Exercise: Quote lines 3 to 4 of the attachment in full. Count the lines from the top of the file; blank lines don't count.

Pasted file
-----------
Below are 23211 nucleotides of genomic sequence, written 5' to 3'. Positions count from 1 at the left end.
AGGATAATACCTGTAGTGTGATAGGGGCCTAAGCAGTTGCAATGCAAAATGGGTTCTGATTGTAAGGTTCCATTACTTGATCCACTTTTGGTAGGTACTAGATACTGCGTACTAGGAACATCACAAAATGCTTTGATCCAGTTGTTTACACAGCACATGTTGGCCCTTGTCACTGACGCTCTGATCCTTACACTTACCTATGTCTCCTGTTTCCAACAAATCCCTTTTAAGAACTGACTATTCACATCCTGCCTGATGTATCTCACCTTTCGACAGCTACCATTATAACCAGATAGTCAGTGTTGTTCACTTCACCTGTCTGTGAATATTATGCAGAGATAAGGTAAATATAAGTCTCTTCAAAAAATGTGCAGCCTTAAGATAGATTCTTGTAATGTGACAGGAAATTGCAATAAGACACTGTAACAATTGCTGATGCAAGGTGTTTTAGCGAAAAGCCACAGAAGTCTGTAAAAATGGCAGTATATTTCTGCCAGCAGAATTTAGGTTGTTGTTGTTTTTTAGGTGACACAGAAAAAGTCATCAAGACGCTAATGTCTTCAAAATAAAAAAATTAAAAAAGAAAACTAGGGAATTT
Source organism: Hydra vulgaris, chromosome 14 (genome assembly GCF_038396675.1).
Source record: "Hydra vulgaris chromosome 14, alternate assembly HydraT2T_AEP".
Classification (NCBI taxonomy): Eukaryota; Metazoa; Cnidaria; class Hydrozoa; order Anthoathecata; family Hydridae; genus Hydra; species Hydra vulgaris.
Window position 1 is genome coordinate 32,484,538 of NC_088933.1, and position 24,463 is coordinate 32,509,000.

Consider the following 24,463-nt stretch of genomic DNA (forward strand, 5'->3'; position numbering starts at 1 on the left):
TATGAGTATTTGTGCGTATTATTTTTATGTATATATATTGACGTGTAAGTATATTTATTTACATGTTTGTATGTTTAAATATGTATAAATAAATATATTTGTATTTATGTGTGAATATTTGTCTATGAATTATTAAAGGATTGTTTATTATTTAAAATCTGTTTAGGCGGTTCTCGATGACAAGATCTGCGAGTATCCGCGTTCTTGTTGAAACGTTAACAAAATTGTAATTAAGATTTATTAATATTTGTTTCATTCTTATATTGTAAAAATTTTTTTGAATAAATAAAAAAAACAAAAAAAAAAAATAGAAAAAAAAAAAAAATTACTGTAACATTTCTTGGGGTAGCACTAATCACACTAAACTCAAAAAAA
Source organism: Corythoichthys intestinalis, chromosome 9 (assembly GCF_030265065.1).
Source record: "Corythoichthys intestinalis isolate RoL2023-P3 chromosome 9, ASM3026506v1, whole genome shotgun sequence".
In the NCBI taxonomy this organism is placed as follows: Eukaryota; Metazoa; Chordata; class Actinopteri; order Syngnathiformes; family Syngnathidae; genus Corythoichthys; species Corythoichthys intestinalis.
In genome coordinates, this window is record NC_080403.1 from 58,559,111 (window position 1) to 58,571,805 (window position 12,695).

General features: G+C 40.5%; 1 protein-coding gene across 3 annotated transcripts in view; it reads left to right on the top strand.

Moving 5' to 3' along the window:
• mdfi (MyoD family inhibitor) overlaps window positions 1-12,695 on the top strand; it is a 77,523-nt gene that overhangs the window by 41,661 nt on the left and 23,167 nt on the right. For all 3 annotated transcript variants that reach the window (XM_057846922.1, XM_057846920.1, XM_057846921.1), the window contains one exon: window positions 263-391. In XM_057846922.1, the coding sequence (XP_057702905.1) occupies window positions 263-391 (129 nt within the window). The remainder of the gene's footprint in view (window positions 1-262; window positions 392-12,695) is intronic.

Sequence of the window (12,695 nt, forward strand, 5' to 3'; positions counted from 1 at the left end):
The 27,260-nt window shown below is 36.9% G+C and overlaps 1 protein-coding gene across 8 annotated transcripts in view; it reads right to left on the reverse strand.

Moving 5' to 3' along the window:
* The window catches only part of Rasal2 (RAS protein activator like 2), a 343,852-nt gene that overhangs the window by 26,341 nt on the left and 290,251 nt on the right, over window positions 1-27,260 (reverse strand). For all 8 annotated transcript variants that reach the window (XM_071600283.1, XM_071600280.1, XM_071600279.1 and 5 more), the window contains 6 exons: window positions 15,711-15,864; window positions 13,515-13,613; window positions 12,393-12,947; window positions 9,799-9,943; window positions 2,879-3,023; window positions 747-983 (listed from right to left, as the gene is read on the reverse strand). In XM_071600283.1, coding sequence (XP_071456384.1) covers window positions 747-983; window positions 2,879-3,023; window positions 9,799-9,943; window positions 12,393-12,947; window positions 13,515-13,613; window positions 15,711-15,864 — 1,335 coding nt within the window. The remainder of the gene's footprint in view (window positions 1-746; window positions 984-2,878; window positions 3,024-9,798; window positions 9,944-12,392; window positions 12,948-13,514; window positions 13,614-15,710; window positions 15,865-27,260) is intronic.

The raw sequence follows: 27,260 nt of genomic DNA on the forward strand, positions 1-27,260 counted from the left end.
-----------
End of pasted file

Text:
Source organism: Hydra vulgaris, chromosome 14 (genome assembly GCF_038396675.1).
Source record: "Hydra vulgaris chromosome 14, alternate assembly HydraT2T_AEP".